In my creative writing class at Lancaster University years ago, our tutor said to us:  Once written and completed, your work is A Thing on the Table.  The world can make what it likes of it.  It doesn’t belong to you any more.”creative writing

More recently, novelist Susan Hill, speaking at a local author event, mentioned her first great literary success, The Woman in Black. She said, I have never known a story grow legs and run away from me like that one did.

What a lovely image for the independent life a novel takes on, once completed and out in the world. The ultimate value of a novel lies in the responses of those who read it.  JK Rowling said that the whole “fairy tale” of what had happened to her was only because we had read her story and loved it.

My new novel, A Passionate Spirit, had many different sources of inspiration. But one of them was my conversation with a retired clergyman, John, who told me a story which I then used in my novel.

He described an incident which took place during his ministry as parish priest. A spiritual healer had risen to prominence in his parish.  She’d healed many in the local community and had attracted national media attention. Soon John’s church could no longer ignore this, as several in his congregation, including the churchwarden, claimed to have been healed by her, and believed in her miraculous powers. John recounted to me the tale of one dramatic afternoon, when he met and questioned this healer, along with his churchwarden, and another local clergyman. Later, I went back to the work-in-progress, and my character Natasha emerged, together with a key scene in the novel, based on John’s story.

A Passionate Spirit has some Christian characters (young priest Theo and his wife Zoe); and, to my mind, a strong Christian message. But there’s no guarantee my readers will choose to see that.

In my novel, eventually Zoe meets a huge spiritual challenge head-on, with her fledgling Christian faith; and I show her praying, using the Lord’s Prayer and the words of Psalm 23. She also cites the character of Jesus in her headlong confrontation with evil. Vital help for Zoe comes from her friend Alice, who isn’t Christian, and who was the first person to discern the menace represented by Natasha.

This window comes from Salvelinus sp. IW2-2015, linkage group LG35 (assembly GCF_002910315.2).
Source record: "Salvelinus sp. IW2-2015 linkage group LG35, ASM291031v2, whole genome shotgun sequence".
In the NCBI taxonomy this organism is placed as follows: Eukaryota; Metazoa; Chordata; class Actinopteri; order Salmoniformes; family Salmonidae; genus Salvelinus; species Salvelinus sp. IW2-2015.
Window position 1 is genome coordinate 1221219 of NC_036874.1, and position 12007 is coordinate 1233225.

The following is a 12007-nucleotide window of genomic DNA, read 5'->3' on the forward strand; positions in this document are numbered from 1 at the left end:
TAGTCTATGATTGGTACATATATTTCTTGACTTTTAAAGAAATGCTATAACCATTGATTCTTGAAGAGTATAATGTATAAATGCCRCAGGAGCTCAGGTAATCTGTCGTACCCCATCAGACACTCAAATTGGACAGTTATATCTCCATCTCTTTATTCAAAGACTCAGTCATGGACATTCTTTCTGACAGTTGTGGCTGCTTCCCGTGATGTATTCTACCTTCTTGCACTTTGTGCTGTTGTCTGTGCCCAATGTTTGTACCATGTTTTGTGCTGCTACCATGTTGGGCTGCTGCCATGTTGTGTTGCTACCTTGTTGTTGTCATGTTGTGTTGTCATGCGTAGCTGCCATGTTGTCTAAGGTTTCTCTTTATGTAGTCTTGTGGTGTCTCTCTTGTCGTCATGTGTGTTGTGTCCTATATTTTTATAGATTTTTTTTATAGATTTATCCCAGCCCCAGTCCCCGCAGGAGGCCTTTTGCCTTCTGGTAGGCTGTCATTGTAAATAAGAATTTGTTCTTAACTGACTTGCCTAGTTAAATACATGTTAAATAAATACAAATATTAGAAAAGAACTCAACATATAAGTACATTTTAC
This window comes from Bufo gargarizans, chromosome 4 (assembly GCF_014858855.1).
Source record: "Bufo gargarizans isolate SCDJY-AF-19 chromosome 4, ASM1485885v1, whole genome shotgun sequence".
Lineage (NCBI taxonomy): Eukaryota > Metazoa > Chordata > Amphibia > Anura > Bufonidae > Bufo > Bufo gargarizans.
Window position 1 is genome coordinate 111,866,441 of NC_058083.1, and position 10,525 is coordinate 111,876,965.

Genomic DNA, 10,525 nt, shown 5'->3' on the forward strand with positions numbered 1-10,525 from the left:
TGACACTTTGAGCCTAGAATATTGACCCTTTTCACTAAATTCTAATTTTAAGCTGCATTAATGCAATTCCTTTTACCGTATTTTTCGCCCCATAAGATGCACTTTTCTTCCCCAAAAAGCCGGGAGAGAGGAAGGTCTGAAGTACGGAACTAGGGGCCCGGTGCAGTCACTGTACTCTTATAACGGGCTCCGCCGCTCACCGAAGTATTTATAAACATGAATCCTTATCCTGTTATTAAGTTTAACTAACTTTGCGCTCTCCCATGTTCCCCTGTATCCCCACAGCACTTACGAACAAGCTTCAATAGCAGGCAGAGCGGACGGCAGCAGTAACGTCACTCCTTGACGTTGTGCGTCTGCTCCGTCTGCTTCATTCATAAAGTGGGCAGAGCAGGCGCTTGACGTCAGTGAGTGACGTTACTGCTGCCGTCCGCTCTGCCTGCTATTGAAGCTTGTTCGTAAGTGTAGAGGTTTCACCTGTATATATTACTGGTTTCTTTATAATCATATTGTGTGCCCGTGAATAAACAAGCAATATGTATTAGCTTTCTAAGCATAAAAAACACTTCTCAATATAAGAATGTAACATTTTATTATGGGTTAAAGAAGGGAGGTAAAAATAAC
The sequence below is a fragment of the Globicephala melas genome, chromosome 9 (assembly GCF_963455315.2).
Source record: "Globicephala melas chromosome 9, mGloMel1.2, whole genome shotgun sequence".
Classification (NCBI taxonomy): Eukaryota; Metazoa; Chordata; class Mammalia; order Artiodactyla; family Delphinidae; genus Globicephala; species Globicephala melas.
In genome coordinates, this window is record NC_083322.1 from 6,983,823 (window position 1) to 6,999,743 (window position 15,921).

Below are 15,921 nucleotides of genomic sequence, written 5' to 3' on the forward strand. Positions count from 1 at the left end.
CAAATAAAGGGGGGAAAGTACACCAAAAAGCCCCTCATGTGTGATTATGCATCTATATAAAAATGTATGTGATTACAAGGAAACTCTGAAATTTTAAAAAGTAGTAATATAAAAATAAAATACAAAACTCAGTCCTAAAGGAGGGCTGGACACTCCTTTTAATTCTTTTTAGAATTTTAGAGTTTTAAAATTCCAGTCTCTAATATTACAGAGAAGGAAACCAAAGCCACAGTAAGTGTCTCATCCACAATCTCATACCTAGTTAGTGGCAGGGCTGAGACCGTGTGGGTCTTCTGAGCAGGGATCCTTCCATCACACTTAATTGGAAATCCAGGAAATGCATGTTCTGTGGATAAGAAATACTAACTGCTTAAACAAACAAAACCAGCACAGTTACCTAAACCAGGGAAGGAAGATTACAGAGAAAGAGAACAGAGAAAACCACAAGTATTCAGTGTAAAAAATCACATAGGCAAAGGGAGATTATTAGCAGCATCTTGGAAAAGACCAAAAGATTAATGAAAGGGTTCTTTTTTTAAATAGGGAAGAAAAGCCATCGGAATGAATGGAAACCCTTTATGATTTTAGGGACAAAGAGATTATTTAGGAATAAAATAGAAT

I don’t believe we can expect every Christian to have spiritual discernment. Having experienced a number of spiritual healers myself in the past I’ve become more alert to ‘false prophets’ and the ‘trees that do not bear good fruit’; and that has influenced my story.

A Passionate Spirit is now truly A Thing Upon the Table. I trust and respect that the readers will make what they like of it. And of course I only have the chance to find out if I get feedback from reviews…

Thrilling Holiday Reading: Mystical Circles and A Passionate Spirit

Looking for gripping novels to fill up your ereader with?A PASSIONATE SPIRIT COVER DESIGN  as used on Matador web page

Want to while away the time at the airport?

Include A Passionate Spirit on your holiday reading list.

If you like thrillers with  more than a touch of the paranormal this is for you!

Janice an Amazon reviewer, took A Passionate Spirit on holiday with her and says I loved it, I was hooked from the very beginning, the characters got inside my head, and I couldn’t put the book down. I was really very surprised at how spooked I felt considering I was on  a sunny beach in Tenerife very far removed from the Cotswolds. Thank you for a great read.

Mystical Circles 2nd edition book cover image 688 by 1000 pixelsAnd why not also download Mystical Circles?

If you do, I suggest you read Mystical Circles first because it may add more depth to the background of some of the characters.

Sue W, an Amazon reviewer, has read both books, and says:  This is something that I like in a book series – being reintroduced to characters at a different point in their lives, without a specific cross reference to the first story. …A Passionate Spirit provokes the reader into reflecting on the motivations of the characters. One that particularly fascinated me was James – remembering him from Mystical Circles, I found myself wondering about how he would have got from his life then, to his life now…. another way of saying that the character was believable in himself and not just a plot device…

But Sue does add that the two books could be read in any order and would still be enjoyable.Mystical Circles and A Passionate Spirit by SC SkillmanEnjoy your holidays… and happy reading!

New Book About Writing, For Aspiring Writers

I’m currently working on a new book about writing, which has the working title of Perilous Path: a Writer’s Journey. The book contains 30 short pieces I’ve published online over the past 6 years, both on ezine articles and on this blog, all on the subject of writing a novel.APS on display on shelf in Warwick Books

Here’s a taster from the book. And below the article I’ve posted the current Contents List of the book. I’d love to know if, having read it, you feel you or an aspiring writer you know might be interested in such a book – and whether you would buy it as a paperback or would find it more appealing as an ebook. Over to you, my online audience, for your views and comments!

 Research for novel writing – use the internet

 

How big a part should the internet play in a novelist’s research? My mind is immediately drawn to a quote from Dan Brown’s novel The Lost Symbol. How often, muses Robert Langdon to himself, has he advised his students that “Google is not a synonym for research”. I couldn’t help laughing at the sly irony of that. For I defy anyone to read this novel without wondering how long the author spent on Google researching his subject matter; and how soon you will get onto Google yourself after reading it, to corroborate his facts – or to fall into the very trap Robert Langdon warns against!